An underwriter issues insurance policies – they decide which policies an insurance company should offer to potential clients, and calculate the premiums.
So what else does an underwriter do? Where do they work?
In this article we look at what an underwriter does, why they are important and how you can become an underwriter.
What is an underwriter?
Underwriters evaluate the risk of insuring various types of insurance;
- General insurance
- This includes household, pets, car and travel insurance
- Life insurance/assurance
- This covers illness, health and death
- Commercial insurance
- This insurance is for companies
- Reinsurance is where part of the risk is placed with the other insurer
Underwriters are heavily involved in risk assessment, as they decide who they should insure based on their specialised knowledge. They do this by obtaining detailed information from prospective policy holders and assess the risks, likelihood and potential cost of a claim. Through risk assessment, insurance underwriters can also look for any insurance issues that may arise. This is done by negotiating with an agent or a broker to find solutions for insurance companies that may reduce or eliminate risk for future claims.
In the event that an insurance case doesn’t have special circumstances, underwriting can be done by automation. An online programme will work out if someone or something can be insured by their insurance company. This can be done for every day insurance such as car, travel and possibly even pet insurance. Underwriters can then get involved if there are multiple claims.
As an underwriter, you may specialise in one type of insurance, as listed above, and you could be doing a range of day to day tasks. For example, you could be gathering and assessing background information to assess risk involved in an insurance proposal. This could include reports or even medical records. You then might be calculating the risk and deciding on the premium, which is how much individuals or organisations should pay for the insurance.
Alternatively, you could be liaising with specialists such as surveyors or doctors for risk assessment, or negotiating terms with policyholders or brokers and writing policies.
What skills do you need to become an underwriter?
If you are an underwriter, you need a wide range of skills that are used day to day. You will have to be both technically minded and able to communicate with a range of people of various different levels of expertise.
To become an underwriter you need to have effective analytical skills with the ability to absorb technical information. This means you need to have a good level of mathematical and statistical ability.
A good underwriter has strong interpersonal and communication skills, as well as the confidence to negotiate and the ability to influence others, as well as the ability to work well in a team.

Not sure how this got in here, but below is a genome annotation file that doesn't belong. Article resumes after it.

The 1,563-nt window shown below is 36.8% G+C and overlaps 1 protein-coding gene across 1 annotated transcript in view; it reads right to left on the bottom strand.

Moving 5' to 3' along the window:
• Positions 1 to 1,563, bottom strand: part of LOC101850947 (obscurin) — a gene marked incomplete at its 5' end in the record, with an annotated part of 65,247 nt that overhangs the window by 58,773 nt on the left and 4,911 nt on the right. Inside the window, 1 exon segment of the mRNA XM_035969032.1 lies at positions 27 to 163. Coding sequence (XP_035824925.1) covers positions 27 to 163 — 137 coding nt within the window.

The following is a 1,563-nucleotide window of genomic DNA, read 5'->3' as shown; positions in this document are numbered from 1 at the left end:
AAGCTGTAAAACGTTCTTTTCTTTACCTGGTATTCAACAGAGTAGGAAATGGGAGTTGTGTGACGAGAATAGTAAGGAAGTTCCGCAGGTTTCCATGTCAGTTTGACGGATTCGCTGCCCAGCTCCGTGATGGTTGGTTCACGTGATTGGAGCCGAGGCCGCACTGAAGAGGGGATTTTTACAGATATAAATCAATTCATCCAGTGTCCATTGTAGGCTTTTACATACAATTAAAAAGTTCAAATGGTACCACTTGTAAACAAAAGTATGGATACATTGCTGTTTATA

How much can you earn as an underwriter?
Salary isn’t everything, but it is certainly something to consider when choosing which career path to take.
As a graduate trainee, salaries can start from £24,000 and can go up to £30,000, depending on the company you train with. Once qualified, you can typically earn anything between £25,000 and £40,000 depending on your experience level.
As you work your way up the career ladder to become a senior or a lead underwriter, your earning potential could reach up to £100,000 with the right combination of skills, experience and qualifications.
Where does an underwriter work?
Underwriters can be found in all types of insurance organisation, and you could find yourself working for a larger insurance company that offers a wide range of general insurance, or a smaller company that specialises in one type of insurance. Alternatively you could work at Lloyd’s of London, the world’s specialist insurance and reinsurance market. Working at Lloyd’s means you could specialise in large-scale risk assessments.
You could also find yourself working for a health insurance or life assurance company, or even a bank or a credit agency.
How can I get into underwriting?
Many insurance companies offer underwriting graduate schemes which often last around two years. You can then specialise in a certain area of risk which could take another two or three years as you train.
On a graduate scheme you will be training on the job while working towards your professional insurance qualifications. You may undertake the CII Advanced Diploma in Insurance as this offers you a comprehensive overview of the industry.
Once qualified, you will be able to work your way up, further specialising or training new members of team. You could even move into a different area of insurance, such as risk management or broking. Alternatively, you could move into reinsurance to deal with high levels of risk or more complex cases.
A career as an underwriter is one that offers a huge amount of variety and career progression. You also have the ability to work in a variety of companies with the chance to specialise if you wish.